Melbourne Conservatorium of Music, Ian Potter Southbank Centre, Australia


Melbourne Conservatorium of Music, Ian Potter Southbank Centre, Australia

Using sustainability principles for the world-class music education facility

  • Aurecon services: Building services, environmentally sustainable design, fire engineering
  • Client: University of Melbourne
  • Project team: John Wardle Architects, Lendlease, Marshall Day Acoustics

Aurecon reaches the high notes for a world-class music education facility.

More than 1 000 students and staff have moved into the state-of-the-art Ian Potter Southbank Centre, the new home for the Melbourne Conservatorium of Music. Part of the University of Melbourne’s Southbank campus, the conservatorium building is in the heart of the Melbourne Arts Precinct in Southbank.

The conservatorium is Australia’s oldest, largest and most prestigious music institution and has made the move from the historic, century-old Melba Hall. The University of Melbourne Southbank campus brings together existing conservatorium staff and students, and students from the Victorian College of the Arts.

Designed by John Wardle Architects, Aurecon’s expertise has been used in the design of the building services, environmentally sustainable design (ESD), and fire engineering aspects of the eight-storey building.

Meeting sustainability commitments

The University of Melbourne has made ambitious commitments to lead and act on sustainability in everything it does, including a commitment to be carbon neutral by 2030.

This was a key driver for Aurecon in designing the building services and ESD initiatives, to deliver a world-class learning environment and acoustic facility, using best practice sustainability principles. 

A strategic sustainability approach

To meet the University’s sustainability aspirations, Aurecon applied the following design principles to its building designs:

  • 100 per cent electric and zero-carbon ready building
  • World-class acoustics
  • Healthy and high comfort indoor environment
  • Vibrant and visible spaces
  • Tight and thermally-efficient building envelope
  • Cost effective and low energy building services

These principles were strengthened by interviews that Aurecon undertook with conservatorium students. They emphasised their desire for natural light  in practice rooms, comfortable spaces, connectivity to green spaces, and care for the environment.

The building has achieved and been certified as a 5 Star Green Star Design Star as Built v1.1 from the Green Building Council of Australia.

Designing for a zero-carbon ready building

This zero-carbon ready building avoids natural gas as its fuel source. Aurecon designed an all-electric building with a 64 kW photovoltaic array system to supply at least 15 per cent of the building’s energy consumption.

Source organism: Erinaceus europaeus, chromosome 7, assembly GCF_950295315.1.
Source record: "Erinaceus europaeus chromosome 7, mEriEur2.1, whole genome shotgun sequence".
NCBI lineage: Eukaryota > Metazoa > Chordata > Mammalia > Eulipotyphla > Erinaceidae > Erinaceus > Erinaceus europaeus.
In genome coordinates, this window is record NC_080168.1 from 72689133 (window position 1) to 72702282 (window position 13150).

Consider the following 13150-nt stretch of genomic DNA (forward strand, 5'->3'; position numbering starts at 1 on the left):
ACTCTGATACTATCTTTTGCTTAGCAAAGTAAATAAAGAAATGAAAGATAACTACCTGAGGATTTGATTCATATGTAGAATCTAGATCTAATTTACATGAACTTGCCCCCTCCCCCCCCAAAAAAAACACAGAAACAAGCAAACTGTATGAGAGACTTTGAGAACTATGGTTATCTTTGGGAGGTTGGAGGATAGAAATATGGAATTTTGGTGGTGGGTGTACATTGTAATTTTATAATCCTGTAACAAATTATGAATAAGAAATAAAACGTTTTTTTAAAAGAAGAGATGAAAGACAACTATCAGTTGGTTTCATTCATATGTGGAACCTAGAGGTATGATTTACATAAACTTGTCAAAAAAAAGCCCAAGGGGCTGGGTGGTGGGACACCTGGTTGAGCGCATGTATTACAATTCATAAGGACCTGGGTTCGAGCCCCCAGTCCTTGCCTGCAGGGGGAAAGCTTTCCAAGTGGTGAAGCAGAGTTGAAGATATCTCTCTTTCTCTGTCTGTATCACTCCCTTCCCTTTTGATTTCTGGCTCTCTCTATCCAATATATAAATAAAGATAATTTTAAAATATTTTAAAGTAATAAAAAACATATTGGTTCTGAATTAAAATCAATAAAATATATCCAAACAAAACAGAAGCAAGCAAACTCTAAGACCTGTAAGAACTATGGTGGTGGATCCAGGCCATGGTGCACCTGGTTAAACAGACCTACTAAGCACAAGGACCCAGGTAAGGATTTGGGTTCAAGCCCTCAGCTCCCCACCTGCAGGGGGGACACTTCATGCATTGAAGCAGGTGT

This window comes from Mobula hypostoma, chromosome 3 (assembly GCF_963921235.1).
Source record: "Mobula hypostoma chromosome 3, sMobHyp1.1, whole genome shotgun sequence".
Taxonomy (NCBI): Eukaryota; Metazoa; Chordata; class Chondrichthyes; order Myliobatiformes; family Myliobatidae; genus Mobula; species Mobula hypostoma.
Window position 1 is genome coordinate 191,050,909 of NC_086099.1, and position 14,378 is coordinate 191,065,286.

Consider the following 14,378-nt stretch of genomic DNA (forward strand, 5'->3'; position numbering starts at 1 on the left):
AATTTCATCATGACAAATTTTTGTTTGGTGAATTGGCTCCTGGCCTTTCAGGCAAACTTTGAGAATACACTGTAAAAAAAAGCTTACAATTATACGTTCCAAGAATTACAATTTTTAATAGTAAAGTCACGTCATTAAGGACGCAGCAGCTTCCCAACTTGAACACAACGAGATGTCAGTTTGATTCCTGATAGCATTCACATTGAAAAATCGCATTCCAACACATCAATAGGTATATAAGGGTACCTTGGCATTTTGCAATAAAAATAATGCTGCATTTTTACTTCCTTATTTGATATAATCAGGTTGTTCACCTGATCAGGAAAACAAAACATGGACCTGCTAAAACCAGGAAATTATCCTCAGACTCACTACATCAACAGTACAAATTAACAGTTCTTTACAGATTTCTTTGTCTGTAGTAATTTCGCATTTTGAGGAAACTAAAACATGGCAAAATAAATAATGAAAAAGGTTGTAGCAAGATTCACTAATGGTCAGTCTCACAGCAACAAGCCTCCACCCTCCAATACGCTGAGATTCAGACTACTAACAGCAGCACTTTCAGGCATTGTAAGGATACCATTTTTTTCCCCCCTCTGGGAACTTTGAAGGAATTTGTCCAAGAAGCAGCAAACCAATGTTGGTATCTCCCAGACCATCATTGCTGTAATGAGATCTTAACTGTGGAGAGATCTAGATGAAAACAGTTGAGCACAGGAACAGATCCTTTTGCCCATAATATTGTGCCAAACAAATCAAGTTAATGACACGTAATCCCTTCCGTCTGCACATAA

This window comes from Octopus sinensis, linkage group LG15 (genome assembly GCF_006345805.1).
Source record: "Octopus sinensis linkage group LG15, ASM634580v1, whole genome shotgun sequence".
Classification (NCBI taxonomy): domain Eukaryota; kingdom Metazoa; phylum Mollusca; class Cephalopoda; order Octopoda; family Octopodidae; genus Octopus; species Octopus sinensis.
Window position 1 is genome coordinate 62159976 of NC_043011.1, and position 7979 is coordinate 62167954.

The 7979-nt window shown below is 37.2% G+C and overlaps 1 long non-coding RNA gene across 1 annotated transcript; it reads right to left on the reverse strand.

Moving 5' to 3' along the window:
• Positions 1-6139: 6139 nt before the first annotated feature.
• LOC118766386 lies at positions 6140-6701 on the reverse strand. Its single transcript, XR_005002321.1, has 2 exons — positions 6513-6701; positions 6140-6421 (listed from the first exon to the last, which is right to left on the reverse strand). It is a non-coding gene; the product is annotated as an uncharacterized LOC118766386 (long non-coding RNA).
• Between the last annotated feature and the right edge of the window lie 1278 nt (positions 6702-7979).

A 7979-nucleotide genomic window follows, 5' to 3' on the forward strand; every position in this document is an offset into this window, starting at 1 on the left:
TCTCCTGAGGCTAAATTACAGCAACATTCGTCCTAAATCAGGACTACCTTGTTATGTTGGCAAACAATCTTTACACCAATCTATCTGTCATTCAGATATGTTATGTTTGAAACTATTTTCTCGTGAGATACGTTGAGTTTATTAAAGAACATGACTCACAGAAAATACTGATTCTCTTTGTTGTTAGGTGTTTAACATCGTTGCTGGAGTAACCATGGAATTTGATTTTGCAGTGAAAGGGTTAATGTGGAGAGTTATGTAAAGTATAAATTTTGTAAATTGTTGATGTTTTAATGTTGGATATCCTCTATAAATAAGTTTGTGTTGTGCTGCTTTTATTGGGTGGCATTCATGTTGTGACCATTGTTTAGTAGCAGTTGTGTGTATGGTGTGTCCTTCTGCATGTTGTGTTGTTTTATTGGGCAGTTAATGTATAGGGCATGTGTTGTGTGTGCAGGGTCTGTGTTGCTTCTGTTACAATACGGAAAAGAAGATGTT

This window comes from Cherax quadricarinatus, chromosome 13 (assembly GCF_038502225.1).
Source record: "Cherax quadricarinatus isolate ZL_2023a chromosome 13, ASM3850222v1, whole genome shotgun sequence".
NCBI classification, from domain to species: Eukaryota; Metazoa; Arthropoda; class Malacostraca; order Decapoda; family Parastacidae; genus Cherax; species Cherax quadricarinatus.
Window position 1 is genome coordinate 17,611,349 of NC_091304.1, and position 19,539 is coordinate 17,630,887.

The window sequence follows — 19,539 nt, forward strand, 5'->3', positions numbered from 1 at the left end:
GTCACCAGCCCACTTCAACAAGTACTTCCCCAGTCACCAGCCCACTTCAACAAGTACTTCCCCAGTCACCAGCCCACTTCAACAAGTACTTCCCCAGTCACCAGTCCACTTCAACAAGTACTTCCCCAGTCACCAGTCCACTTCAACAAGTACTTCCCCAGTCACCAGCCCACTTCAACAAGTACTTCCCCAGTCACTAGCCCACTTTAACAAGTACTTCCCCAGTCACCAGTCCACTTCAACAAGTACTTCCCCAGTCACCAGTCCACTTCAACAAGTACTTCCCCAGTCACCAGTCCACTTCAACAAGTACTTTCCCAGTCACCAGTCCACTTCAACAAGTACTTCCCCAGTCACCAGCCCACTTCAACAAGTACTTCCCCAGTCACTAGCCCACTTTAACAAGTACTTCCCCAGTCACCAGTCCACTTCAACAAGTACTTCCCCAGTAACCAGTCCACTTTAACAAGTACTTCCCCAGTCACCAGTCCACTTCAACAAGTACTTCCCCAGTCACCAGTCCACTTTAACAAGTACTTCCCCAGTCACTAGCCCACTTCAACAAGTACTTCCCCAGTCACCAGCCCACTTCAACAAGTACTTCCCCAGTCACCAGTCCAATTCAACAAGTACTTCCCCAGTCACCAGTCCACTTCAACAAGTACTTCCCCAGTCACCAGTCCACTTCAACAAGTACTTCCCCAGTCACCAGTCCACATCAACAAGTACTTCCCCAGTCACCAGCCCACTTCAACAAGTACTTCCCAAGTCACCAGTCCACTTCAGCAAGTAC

To bolster the use of renewable energy, the University has entered into a Purchase Power Agreement with the Murra Warra Wind Farm.

Aurecon incorporated alternative strategies for hot water generation without the need for a gas connection. A system of four-pipe air-source heat pumps was installed in conjunction with a high-efficiency chiller for both heating and cooling. In a building where populations can fluctuate from room to room, particularly in the large performance spaces, the need for simultaneous heating and cooling can be frequent. The four-pipe heat pumps operate at their highest efficiency in this mode which offers benefits for fluctuations in room occupancy.  

The domestic hot water primarily used for the building’s amenities is generated through simple instantaneous electric hot water units installed to suit the exact needs of the building.

Creating the optimum acoustic environment

To reflect the architectural intent for the acoustic environment, Aurecon worked closely with Marshall Day Acoustics to ensure the mechanical systems incorporated very low air velocities.

This reduces pressure drops and inherently contributes to low energy consumption through reduced fan energy.

Daylight and views

The conservatorium students wanted to feel connected to nature and gain the benefit of daylight to positively influence the natural circadian rhythms of their music so there are windows in every space. This offers natural light to people inside the building and each space is fitted with the latest in LED technology and controls for manual adjustment to provide comfortable lighting levels.

The creation of an adjacent park for staff and students connects the indoors with the outdoors and encourages the public community to engage with the building as well.

A dynamic world-class facility

The new conservatorium provides a dynamic environment for music education and collaboration. The location gives the staff and students access to 20 arts organisations in the neighbourhood, including the Melbourne Recital Centre, the Australian Ballet, the Arts Centre Melbourne and the Melbourne Theatre Company.

Supported by the City of Melbourne, the Ian Potter Foundation, the Victorian Government, and the Myer Foundation, together with other sponsors, the project incorporates a 443-seat cantilevered auditorium, 180-seat ground floor studio and rehearsal spaces.

It presents an opportunity for students, staff and alumni to collaborate, compose, curate and perform new works together, to engage with major international artists, and to connect with the public via performances.


The project has won the following awards:

  • Winner: AIA National Architecture Awards 2020 – Daryl Jackson Award for Educational Architecture,
  • Winner: AIA National Architecture Awards 2020 – Marion Mahony Award for Interior Architecture 
  • Winner: AIA Victorian Chapter Awards 2020 – Educational Architecture

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